A random sample should always be the go-to sample when it comes to statistical computation. However, for a variety of reasons, this may not always be feasible. In this case, a researcher establishes a sample of convenience. The sample of convenience is simply a sample of individuals whose population is easily accessible to the researcher. One of the primary issues of utilizing the sample of convenience is that it is extremely difficult to guarantee an unbiased sample. However, when a random sample is not feasible, this is the best opportunity. We present an example of convenience sampling below:

Investigating Different Types of Data and Variables

If our data has been properly sampled, we may now measure various attributes of the sample. The variables under investigation represent measurements which differ between individuals. Our measurements coalesce to confer data which consists of the measuremenets made for specific variables. We will now investigate several different properties of data and variables. For more depth on modeling these variables, check out the following article.

Categorical and Numerical Variables

Categorical variables are those attributes which ascribe membership of an individual to a particular group. Such a variable describes a perceivable attribute of the individual and does not exhibit a magnitude. An example of this would be sex chromosomes assigning sex to an individual. There are two subtypes of categorical variables. Those that are nominal assign categories without having a particular order. Ordinal variables are those which assign a particular category based on a specific order. Consider the chart below for efficient differentiation:

We assign numerical variables by measurement of a particular attribute which ultimately exhibit a quantitative magnitude. Numerical variables may be either continuous or discrete. Continuous numerical variables are those which can take on any value within a particular range. Alternatively, discrete numerical valuables can take on a finite number of values within a particular range.

Explanatory and Response Variables

In addition to quantitative values, variables have additional parameters which establish a relationship between the variable with another. A response variable is also a dependent variable, whose value depends on the value of another variable. The explanatory variable is also known as an independent variable whose value does not depend on another variable, and ‘explains’ the output of the response variable.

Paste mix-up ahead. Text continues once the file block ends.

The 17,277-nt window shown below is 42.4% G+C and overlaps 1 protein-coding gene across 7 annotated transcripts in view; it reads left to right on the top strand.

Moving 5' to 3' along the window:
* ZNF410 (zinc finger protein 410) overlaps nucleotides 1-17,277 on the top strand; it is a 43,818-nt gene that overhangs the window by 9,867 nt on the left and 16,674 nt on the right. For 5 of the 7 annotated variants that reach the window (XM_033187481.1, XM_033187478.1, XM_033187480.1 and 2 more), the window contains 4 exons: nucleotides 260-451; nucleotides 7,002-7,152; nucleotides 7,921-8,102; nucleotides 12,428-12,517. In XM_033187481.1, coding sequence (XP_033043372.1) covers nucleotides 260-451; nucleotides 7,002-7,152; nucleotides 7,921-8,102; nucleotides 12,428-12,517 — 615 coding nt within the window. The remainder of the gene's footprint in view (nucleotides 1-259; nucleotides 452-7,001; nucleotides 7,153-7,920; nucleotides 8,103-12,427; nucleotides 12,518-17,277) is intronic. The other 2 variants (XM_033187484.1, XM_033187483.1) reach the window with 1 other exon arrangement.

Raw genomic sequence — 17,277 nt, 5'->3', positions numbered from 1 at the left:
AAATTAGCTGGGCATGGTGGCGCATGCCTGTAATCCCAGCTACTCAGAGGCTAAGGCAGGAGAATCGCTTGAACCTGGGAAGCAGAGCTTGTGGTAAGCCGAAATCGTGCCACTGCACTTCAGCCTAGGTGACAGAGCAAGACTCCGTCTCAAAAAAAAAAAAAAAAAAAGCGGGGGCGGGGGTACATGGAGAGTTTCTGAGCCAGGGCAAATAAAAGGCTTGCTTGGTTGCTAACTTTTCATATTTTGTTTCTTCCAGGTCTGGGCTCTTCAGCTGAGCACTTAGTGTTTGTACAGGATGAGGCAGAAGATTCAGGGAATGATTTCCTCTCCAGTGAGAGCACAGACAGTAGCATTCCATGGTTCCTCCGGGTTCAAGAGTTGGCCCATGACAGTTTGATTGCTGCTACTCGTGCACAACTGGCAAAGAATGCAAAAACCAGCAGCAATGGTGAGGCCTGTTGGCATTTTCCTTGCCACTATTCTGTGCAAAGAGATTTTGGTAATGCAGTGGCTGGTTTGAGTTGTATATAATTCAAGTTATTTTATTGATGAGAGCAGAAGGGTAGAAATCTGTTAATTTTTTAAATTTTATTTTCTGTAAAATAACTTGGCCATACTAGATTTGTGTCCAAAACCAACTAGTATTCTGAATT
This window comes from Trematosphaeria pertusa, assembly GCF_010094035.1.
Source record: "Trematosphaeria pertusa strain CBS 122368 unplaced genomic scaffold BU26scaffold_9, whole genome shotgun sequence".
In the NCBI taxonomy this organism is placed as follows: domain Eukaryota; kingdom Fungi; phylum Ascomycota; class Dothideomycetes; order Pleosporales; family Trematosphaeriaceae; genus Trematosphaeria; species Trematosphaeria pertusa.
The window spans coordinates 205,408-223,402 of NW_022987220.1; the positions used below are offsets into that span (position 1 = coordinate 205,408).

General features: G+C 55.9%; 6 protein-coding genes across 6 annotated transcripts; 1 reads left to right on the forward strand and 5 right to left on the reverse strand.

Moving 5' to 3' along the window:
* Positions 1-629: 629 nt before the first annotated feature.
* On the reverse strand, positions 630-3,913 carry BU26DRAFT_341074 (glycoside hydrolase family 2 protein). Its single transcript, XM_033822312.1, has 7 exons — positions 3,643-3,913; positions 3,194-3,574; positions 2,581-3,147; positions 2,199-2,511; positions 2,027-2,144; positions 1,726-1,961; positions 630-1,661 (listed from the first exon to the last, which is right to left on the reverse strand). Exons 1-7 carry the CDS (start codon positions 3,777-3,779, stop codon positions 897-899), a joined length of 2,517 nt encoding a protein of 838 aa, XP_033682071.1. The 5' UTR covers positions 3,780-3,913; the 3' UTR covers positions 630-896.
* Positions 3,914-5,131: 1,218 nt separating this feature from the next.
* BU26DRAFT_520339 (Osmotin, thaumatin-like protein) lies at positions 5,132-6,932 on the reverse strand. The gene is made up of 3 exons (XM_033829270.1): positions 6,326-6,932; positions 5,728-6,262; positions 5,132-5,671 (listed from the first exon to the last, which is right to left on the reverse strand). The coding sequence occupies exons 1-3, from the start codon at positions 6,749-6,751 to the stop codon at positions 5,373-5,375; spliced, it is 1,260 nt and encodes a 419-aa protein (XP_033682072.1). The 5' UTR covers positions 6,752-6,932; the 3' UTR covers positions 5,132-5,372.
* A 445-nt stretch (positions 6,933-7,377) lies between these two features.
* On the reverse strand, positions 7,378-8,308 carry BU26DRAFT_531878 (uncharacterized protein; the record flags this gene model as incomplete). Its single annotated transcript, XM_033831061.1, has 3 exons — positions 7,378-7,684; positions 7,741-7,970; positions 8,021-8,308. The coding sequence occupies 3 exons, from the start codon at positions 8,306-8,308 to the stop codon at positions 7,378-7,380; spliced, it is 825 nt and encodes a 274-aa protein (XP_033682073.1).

An Overview of Distribution Models

Because there are variations in the measurements of different individuals in a sample, these individuals are said to be distributed according to these measurements. A frequency distribution helps demonstrate how often a particular value for a variable is represented in given population. The frequency addressed here describes how often a single particular measurement appears, while the frequency distribution addresses the frequency of a range of measurements. For a particular variable, its distribution across an entire population is its probability distribution. Distribution of many variables behave according to the normal distribution, though this will be investigated in a later article.

Types of Statistical Studies

While a variety of study types and attributes of different studies exist, all of them are beyond the scope of this article. We investigate these individually later. Nevertheless, we here address properties of experimental studies and observational studies. Experimental studies consist of different groups assigned to a particular treatment or modification. These revolve around the variations in the explanatory variable. Alternatively, observational studies involve groups which nature assigns rather than the researcher. In this case, the explanatory variable can not be succinctly accounted for by the researcher. Furthermore, the researcher has no control over which groups the individuals belong to. As stated, attributes of studies and their parameters will be investigated individually later. To acquire more depth on statistical studies, check out the following article. Consider the chart below for a brief overview for study types:


  1. Statistics is the study of measurements for a particular population under investigation, the basis of modeling biological data
  2. Statistical analysis of a population has various inconsistencies and errors which may alter results
  3. Statistics provides opportunities for minimizing instantiation of error.
  4. One of the best opportunities for minimizing error is through sampling which mitigates incursion from sampling error.
  5. Through random sampling, maximization of accuracy and precision can be ensured
  6. With random samples, each individual found within a population has an equal opportunity of being included in a sample.
  7. When operating with statistics, there is a variety of data types and different variables as well
  8. We can effectively model variables in consideration of their distribution
  9. There are a variety of distributions which provide insight towards behavior of a particular attribute in a population
  10. Basic study types include observational and experimental studies, although there exist many other types, which are critical to understand the process of modeling biological data